Neddy's Half Holiday

WE’VE had a good time, Tony, old fellow, haven’t we?” said Neddy Harris, who was beginning to feel tired with his half day’s ramble in the fields. As he said this he sat down on some boards in the barn.

Tony replied to his young master by rubbing his nose against his face, and by a soft “baa,” which was as near as he could come to saying, “A first-rate time, Master Neddy.”

“A grand good time,” added the boy, putting his arms around the lamb’s neck and laying his face on its soft wool.

“And now,” he continued, “as father says we should always do, I’ll just go back and think over what I’ve done this holiday afternoon; and if I forgot myself in anything and went wrong, it will be best for me to know it, so that I can do better next time.

“I’m sorry about that poor squirrel,” said Neddy; “he never did me any harm. What a beautiful little creature he was, with his bright black eyes and shiny skin!”

And the boy’s face grew sad, as well it might, for he had pelted this squirrel with stones from tree to tree, and at last knocked him to the ground.

“But it was so cruel in me! Now, if I live a hundred years, I’ll never harm another squirrel. God made these frisky little fellows, and they’ve just as much right to live as I have.”

Neddy felt better about the squirrel after this good resolution, which he meant to keep.

“That was curious about the spider,” he went on, trying to push all thoughts of the dead squirrel from his mind. Let me tell you about this spider. In the corner of a fence Neddy saw a large circular spider’s web, shaped like a funnel, down in the centre of which was a hole. As he stood looking at the delicate thing, finer than any woven silk, a fly struck against it and got his feet tangled, so that he could not escape. Instantly a great black spider ran out of the hole at the bottom of the web, and seizing the poor fly dragged him out of sight and made his dinner off of him.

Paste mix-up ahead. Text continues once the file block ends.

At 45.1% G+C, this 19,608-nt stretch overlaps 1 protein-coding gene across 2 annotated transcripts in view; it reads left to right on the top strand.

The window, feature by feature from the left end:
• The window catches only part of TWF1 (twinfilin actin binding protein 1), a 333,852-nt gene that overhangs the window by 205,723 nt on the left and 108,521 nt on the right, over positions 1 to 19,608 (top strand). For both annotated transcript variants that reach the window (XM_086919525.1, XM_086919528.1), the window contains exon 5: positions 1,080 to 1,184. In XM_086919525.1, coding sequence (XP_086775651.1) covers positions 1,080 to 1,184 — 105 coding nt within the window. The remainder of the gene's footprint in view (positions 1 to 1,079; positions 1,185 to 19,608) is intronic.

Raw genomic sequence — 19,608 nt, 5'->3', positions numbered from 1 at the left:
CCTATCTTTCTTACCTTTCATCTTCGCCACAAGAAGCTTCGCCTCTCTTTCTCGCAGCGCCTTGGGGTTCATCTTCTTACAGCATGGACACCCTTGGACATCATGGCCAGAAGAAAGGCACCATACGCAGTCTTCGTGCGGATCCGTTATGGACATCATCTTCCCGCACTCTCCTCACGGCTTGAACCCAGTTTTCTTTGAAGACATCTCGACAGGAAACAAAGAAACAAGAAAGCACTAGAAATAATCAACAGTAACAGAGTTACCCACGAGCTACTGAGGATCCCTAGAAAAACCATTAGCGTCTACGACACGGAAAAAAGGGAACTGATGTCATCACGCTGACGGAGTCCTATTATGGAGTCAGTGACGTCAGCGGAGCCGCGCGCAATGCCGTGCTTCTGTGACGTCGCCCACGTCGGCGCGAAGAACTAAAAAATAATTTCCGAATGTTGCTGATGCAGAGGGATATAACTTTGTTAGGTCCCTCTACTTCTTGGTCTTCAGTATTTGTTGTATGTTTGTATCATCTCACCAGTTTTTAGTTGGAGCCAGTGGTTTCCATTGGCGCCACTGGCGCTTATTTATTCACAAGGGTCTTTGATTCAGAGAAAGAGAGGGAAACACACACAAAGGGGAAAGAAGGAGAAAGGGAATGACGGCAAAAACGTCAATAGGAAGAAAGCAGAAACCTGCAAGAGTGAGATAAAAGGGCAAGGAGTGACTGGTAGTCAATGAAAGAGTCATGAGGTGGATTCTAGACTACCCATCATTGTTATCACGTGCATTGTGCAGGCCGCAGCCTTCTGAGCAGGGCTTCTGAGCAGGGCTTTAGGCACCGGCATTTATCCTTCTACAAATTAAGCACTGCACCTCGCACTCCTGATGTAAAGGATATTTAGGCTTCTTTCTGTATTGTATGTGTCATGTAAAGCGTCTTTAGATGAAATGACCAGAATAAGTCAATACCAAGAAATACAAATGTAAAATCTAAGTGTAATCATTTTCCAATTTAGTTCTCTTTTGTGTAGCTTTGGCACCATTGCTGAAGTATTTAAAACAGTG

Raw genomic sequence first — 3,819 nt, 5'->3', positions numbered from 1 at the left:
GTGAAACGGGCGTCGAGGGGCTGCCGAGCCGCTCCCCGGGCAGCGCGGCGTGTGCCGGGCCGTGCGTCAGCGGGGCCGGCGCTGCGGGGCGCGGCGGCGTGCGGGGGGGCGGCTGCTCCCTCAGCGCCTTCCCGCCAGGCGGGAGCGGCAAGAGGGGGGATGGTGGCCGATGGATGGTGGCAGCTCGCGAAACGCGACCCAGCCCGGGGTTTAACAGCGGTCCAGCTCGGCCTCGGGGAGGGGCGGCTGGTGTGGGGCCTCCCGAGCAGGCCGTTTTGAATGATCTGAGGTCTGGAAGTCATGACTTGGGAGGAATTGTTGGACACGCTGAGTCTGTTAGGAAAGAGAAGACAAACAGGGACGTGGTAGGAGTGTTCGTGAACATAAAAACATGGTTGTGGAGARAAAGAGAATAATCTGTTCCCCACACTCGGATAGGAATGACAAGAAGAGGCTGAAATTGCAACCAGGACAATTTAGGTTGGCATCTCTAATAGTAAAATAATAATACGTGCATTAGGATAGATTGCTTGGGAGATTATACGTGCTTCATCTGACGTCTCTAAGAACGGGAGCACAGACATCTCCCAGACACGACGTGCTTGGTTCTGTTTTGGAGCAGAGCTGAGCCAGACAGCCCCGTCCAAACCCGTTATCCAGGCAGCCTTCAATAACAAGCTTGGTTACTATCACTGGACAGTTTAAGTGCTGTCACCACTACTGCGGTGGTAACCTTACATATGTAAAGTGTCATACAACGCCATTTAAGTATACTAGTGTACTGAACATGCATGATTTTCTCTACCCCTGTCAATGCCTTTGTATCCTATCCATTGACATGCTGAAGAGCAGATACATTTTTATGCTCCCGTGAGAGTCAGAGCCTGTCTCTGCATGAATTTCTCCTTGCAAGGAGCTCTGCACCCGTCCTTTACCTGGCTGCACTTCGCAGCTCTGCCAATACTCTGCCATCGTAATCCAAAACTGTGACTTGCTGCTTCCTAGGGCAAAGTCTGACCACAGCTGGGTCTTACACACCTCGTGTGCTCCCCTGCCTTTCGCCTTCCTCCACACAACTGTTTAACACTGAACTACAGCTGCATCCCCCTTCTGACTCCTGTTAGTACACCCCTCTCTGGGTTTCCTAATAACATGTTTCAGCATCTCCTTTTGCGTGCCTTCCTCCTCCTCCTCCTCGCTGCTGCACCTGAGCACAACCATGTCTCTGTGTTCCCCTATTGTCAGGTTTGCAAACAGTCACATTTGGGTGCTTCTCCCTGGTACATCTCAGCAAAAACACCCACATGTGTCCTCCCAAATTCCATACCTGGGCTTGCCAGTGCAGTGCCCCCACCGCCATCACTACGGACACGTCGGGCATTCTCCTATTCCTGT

Neddy dropped a piece of dry bark about the size of his thumb nail into the web, and it slipped down and covered the hole through which the spider had to come for his prey. Instantly the piece of bark was pushed up by the spider, who came out of his den and ran around on the slender cords of his web in a troubled kind of way. Then he tried to get back into his hidden chamber, but the piece of bark covered the entrance like a shut door. And now Mr. Spider was in a terrible flurry. He ran wildly up one side of his web and down another; then he tugged at the piece of bark, trying to drag it out, but its rough edges took hold of the fine silken threads and tore them.

 “You’ll catch no more flies in that web, old chap,” said Neddy as he stood watching the spider.

But Neddy was mistaken. Spider did not belong to the give-up class. If the thing could not be done in one way, it might in another. He did not reason about things like human beings, but then he had instinct, as it is called, and that teaches animals how to get their food, how to build their houses or make their nests, and how to meet the dangers and difficulties that overtake them in life. After sitting still for a little while, spider went to work again, and this time in a surprising way. He cut a circle close around the piece of bark as neatly as you could have done with a pair of sharp scissors, and lo! it dropped to the ground, leaving a hole in the web about the size of a ten-cent piece.

“Rather hard on the web, Mr. Landpirate,” said Neddy, laughing. “Flies can go through there as well as chips.”

When he called the spider a land-pirate, Neddy was wrong. He was no more a pirate—that is, one who robs and murders—than is the woodpecker or swallow, for they feed on worms and insects. The spider was just as blameless in his work of catching and eating flies as was Neddy’s white bantam when she went off into the fields after grasshoppers.

But Neddy’s laugh at the spider was soon cut short. The most difficult part of his work was done when he got rid of the piece of bark. As soon as that was out of his way he began moving backward and forward over the hole he had cut in the web, just as if he were a weaver’s shuttle, and in about ten minutes it was all covered with gauzy lacework finer than ever was worn by a queen.

“I’ll give it up, old fellow,” exclaimed Neddy, taking a long breath as he saw the work completed. “This just beats me out.” Spider crept down into his den again to wait for another fly, and Neddy, leading Tony, went on his way pleased and wondering.